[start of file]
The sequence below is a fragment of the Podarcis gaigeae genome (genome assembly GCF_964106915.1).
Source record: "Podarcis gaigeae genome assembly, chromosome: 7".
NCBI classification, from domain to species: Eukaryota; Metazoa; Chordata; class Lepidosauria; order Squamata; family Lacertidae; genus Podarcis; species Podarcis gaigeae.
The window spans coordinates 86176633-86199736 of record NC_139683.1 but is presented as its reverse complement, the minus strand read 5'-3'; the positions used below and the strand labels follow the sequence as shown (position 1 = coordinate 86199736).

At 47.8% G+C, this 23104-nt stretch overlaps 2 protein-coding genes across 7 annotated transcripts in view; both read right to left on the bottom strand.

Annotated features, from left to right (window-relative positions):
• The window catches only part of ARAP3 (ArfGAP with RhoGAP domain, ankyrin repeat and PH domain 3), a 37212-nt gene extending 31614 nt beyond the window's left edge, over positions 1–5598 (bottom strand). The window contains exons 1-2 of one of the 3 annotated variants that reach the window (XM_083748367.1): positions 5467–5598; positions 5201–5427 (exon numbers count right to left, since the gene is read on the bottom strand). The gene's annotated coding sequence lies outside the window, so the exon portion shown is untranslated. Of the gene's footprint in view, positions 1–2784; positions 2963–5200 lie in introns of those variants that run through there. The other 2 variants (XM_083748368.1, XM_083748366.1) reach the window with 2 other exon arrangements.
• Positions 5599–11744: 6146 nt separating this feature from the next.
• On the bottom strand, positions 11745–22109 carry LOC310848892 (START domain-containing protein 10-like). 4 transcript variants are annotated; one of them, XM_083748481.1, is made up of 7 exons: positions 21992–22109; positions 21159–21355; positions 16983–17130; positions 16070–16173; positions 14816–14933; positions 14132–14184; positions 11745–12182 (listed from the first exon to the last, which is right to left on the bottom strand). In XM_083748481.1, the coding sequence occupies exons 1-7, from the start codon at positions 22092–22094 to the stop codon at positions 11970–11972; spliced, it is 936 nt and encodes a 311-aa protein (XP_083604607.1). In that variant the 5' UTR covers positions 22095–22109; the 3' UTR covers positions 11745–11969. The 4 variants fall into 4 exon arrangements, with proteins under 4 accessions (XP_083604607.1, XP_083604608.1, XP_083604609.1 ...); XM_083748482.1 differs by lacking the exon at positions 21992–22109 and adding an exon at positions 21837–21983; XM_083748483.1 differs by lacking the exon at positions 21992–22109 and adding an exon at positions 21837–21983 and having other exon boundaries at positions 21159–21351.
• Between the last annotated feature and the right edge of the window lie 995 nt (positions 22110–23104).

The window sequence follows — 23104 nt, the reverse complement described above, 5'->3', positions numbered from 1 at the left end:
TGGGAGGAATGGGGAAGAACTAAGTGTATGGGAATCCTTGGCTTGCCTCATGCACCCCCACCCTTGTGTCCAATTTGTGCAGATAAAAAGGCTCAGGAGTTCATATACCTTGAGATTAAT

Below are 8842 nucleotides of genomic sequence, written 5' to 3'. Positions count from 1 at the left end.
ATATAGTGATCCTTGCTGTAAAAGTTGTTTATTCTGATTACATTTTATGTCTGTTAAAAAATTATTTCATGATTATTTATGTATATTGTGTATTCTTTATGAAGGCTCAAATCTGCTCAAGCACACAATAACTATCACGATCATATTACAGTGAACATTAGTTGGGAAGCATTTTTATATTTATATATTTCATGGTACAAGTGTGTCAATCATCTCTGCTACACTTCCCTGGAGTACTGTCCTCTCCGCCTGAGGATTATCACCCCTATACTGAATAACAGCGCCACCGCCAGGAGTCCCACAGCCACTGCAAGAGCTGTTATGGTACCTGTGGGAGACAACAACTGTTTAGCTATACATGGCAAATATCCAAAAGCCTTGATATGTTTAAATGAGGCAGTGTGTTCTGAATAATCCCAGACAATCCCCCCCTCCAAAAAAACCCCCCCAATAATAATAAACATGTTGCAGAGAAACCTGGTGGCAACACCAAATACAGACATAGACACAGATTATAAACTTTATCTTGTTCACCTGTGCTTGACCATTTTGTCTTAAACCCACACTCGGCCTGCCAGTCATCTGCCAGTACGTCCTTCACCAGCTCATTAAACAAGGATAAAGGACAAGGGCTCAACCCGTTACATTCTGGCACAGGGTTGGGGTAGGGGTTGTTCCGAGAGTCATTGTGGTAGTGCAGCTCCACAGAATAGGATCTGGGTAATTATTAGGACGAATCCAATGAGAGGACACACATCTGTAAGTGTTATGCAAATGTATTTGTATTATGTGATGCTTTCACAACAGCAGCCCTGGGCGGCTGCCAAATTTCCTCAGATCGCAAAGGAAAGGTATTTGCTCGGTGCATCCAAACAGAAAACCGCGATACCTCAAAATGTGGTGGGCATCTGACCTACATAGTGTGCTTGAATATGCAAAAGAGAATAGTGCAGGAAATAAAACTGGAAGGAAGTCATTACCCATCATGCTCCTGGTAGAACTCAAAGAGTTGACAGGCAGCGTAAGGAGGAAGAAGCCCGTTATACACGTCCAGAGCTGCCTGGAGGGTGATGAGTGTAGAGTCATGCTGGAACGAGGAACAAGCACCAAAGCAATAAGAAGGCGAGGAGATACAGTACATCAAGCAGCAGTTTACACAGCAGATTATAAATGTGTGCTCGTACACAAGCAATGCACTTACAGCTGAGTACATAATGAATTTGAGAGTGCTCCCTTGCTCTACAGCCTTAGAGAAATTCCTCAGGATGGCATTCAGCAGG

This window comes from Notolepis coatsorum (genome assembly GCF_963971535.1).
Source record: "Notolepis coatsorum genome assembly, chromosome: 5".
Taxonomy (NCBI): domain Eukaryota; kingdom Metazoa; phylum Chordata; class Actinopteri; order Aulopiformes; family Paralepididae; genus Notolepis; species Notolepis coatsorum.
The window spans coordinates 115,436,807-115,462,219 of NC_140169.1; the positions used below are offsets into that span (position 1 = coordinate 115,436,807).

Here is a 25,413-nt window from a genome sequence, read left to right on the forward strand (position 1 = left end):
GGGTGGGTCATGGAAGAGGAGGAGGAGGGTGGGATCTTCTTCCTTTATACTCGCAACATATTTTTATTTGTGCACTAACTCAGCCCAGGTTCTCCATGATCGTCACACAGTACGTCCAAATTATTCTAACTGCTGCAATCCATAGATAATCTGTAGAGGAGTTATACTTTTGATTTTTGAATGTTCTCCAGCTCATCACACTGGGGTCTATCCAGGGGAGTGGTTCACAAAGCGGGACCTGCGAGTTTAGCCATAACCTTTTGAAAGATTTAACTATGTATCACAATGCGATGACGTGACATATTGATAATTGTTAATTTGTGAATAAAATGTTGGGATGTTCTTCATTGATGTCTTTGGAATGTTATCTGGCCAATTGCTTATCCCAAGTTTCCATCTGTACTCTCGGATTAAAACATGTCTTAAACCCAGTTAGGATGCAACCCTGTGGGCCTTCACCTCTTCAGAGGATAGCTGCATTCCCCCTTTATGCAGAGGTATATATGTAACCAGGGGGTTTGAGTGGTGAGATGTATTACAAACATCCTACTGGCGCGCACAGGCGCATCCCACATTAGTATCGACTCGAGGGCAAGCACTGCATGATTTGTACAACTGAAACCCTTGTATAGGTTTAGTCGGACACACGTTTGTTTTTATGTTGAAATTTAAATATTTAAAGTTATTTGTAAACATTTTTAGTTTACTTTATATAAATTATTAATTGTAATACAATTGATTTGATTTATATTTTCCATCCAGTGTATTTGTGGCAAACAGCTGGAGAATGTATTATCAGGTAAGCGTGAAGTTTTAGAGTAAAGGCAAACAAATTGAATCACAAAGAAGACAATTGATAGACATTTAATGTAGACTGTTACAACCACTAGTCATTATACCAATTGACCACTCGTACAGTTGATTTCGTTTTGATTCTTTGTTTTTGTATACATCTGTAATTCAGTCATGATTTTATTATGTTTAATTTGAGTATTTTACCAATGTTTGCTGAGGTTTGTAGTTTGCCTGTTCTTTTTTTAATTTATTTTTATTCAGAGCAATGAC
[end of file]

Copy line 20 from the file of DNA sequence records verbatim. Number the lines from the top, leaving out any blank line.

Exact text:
GGGTGGGTCATGGAAGAGGAGGAGGAGGGTGGGATCTTCTTCCTTTATACTCGCAACATATTTTTATTTGTGCACTAACTCAGCCCAGGTTCTCCATGATCGTCACACAGTACGTCCAAATTATTCTAACTGCTGCAATCCATAGATAATCTGTAGAGGAGTTATACTTTTGATTTTTGAATGTTCTCCAGCTCATCACACTGGGGTCTATCCAGGGGAGTGGTTCACAAAGCGGGACCTGCGAGTTTAGCCATAACCTTTTGAAAGATTTAACTATGTATCACAATGCGATGACGTGACATATTGATAATTGTTAATTTGTGAATAAAATGTTGGGATGTTCTTCATTGATGTCTTTGGAATGTTATCTGGCCAATTGCTTATCCCAAGTTTCCATCTGTACTCTCGGATTAAAACATGTCTTAAACCCAGTTAGGATGCAACCCTGTGGGCCTTCACCTCTTCAGAGGATAGCTGCATTCCCCCTTTATGCAGAGGTATATATGTAACCAGGGGGTTTGAGTGGTGAGATGTATTACAAACATCCTACTGGCGCGCACAGGCGCATCCCACATTAGTATCGACTCGAGGGCAAGCACTGCATGATTTGTACAACTGAAACCCTTGTATAGGTTTAGTCGGACACACGTTTGTTTTTATGTTGAAATTTAAATATTTAAAGTTATTTGTAAACATTTTTAGTTTACTTTATATAAATTATTAATTGTAATACAATTGATTTGATTTATATTTTCCATCCAGTGTATTTGTGGCAAACAGCTGGAGAATGTATTATCAGGTAAGCGTGAAGTTTTAGAGTAAAGGCAAACAAATTGAATCACAAAGAAGACAATTGATAGACATTTAATGTAGACTGTTACAACCACTAGTCATTATACCAATTGACCACTCGTACAGTTGATTTCGTTTTGATTCTTTGTTTTTGTATACATCTGTAATTCAGTCATGATTTTATTATGTTTAATTTGAGTATTTTACCAATGTTTGCTGAGGTTTGTAGTTTGCCTGTTCTTTTTTTAATTTATTTTTATTCAGAGCAATGAC